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Is diabetes in your genes?

A healthy diet and lifestyle are important for preventing diabetes. But did you know your genes can play a role too?

“Type 2 diabetes has a very strong genetic component,” says Jennifer Gilligan, M.D., a Piedmont endocrinologist.

Even though diabetes can seem like a scary diagnosis, Dr. Gilligan says, it’s important to know about as soon as you can. When you learn how to manage diabetes early, you can take better care of yourself and avoid complications.

“You should never be afraid to gather and know all the facts about your health,” she says.

The role of genetics

Insulin helps your body use blood sugar as energy. With type 2 diabetes, your body either doesn’t react correctly to insulin or just can’t make enough of it.

If someone in your family has diabetes, your chances of developing it are much higher, says Dr. Gilligan. Unfortunately, she adds, rooting out diabetes’ cause isn’t as simple as identifying a single gene. Many genes play roles, and across different populations, different genes go awry and increase risk.

Most people should begin screenings for diabetes at age 45, Dr. Gilligan says. But if you have a family member with diabetes — particularly a first-degree relative like a parent or sibling — your doctor might recommend screenings at age 40 or earlier.

Symptoms of type 2 diabetes include:

  • Frequent urination
  • Increased hunger and/or thirst
  • Fatigue
  • Blurred vision
  • Cuts or bruises that don’t easily heal

If you’ve experienced any of these symptoms, talk to your doctor. Left untreated, diabetes can be dangerous and lead to severe complications.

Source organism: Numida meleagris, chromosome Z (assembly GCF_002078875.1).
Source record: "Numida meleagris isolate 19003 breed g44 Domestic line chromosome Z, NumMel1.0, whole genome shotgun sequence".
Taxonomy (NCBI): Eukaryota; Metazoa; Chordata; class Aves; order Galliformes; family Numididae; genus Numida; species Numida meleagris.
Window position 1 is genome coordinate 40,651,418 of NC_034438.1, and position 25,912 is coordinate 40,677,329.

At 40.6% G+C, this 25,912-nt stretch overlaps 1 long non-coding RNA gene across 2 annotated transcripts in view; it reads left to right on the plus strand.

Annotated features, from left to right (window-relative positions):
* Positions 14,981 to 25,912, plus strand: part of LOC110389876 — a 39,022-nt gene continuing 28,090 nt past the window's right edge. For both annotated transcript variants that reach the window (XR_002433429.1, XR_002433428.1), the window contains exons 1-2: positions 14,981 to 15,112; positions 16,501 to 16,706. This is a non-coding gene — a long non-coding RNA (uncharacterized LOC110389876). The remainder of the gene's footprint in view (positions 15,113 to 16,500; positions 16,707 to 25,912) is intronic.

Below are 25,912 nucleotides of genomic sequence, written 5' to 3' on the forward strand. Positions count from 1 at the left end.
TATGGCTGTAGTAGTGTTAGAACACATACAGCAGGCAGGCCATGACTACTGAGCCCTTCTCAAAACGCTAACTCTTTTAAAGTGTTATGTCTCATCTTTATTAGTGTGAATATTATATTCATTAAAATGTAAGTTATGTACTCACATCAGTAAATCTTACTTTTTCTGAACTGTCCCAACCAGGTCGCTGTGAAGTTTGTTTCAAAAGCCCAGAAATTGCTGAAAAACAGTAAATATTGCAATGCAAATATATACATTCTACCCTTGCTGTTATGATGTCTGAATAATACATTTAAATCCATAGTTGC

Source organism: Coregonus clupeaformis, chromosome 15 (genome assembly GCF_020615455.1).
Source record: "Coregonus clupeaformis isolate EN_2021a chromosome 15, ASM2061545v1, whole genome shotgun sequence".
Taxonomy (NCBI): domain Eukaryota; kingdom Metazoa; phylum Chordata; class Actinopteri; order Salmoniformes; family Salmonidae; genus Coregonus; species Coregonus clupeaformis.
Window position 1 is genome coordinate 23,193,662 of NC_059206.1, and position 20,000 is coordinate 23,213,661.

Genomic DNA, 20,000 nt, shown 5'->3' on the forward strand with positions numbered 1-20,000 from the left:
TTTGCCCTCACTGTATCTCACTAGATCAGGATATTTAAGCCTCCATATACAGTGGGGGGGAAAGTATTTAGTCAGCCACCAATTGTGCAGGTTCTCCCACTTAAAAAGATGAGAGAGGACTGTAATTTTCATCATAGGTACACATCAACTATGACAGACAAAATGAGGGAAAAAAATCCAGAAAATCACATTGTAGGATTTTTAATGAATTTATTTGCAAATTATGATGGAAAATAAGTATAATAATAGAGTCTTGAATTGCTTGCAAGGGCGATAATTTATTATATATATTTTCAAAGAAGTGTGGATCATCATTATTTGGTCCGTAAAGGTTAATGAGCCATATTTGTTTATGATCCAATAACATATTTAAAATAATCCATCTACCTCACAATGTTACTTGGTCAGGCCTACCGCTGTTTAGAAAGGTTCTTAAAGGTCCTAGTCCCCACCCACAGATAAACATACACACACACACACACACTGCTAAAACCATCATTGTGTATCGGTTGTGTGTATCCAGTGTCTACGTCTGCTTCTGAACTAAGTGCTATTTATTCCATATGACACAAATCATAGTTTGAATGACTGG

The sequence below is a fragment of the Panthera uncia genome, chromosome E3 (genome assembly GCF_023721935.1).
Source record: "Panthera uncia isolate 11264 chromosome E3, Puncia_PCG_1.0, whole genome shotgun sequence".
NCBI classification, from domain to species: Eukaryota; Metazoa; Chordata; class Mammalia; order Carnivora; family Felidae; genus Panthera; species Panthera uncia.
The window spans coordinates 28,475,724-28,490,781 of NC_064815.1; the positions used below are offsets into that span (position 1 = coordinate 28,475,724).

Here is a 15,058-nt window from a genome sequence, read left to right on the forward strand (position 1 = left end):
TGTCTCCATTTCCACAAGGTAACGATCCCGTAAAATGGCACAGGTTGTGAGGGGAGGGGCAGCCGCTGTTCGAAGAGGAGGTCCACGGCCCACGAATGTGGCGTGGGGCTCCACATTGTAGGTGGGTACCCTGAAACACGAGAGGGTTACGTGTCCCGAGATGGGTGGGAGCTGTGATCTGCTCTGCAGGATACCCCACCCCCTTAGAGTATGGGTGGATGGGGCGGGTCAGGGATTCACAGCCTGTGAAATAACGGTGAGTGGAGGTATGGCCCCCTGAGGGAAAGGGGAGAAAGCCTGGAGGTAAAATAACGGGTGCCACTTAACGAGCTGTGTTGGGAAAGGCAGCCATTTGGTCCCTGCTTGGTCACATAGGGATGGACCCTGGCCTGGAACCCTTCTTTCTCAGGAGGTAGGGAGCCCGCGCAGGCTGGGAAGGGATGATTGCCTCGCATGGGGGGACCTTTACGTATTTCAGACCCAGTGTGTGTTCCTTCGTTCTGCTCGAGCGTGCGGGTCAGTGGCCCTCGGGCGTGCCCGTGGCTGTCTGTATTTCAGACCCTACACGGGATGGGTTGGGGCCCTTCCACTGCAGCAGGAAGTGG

How to lower your risk

Even if you have genetic risk factors, diabetes is often preventable.

“The best defensive is a strong offense when it comes to type 2 diabetes,” says Dr. Gilligan. She emphasizes that there’s no one-size-fits-all plan, and that no one maintains perfectly healthy habits all the time.

The key, she says, is making changes that are sensible and sustainable for your own life. These may include:

Losing weight can be important too, Dr. Gilligan says, but don’t focus too much on a final goal weight or body mass index. Shedding even a few pounds is better than none at all, especially if you’re genetically predisposed to diabetes.

“People don’t have to get to their ideal BMI,” she points out. Aim for progress, not perfection. Even if you’ve developed prediabetes, you can still stop or delay diabetes’ onset.

What is prediabetes?

If your blood glucose is elevated but not yet at diabetic levels, your doctor may diagnose you with prediabetes. This is a major red flag that should prompt you to take action, Dr. Gilligan says.

Prediabetes typically means you have a 50 percent chance of developing full-on diabetes within the next five years, she says. But that’s far from a sure thing.

With the right diet and lifestyle choices, you can stop diabetes in its tracks — even if it’s in your genes.

“I have seen many patients improve,” Dr. Gilligan says. Patients with prediabetes or diabetes can live full, healthy lives by monitoring their blood sugar and minding their choices.  

“While nobody wants to be diagnosed with a chronic disease, diabetes is not the fearsome monster it used to be,” Dr. Gilligan says.

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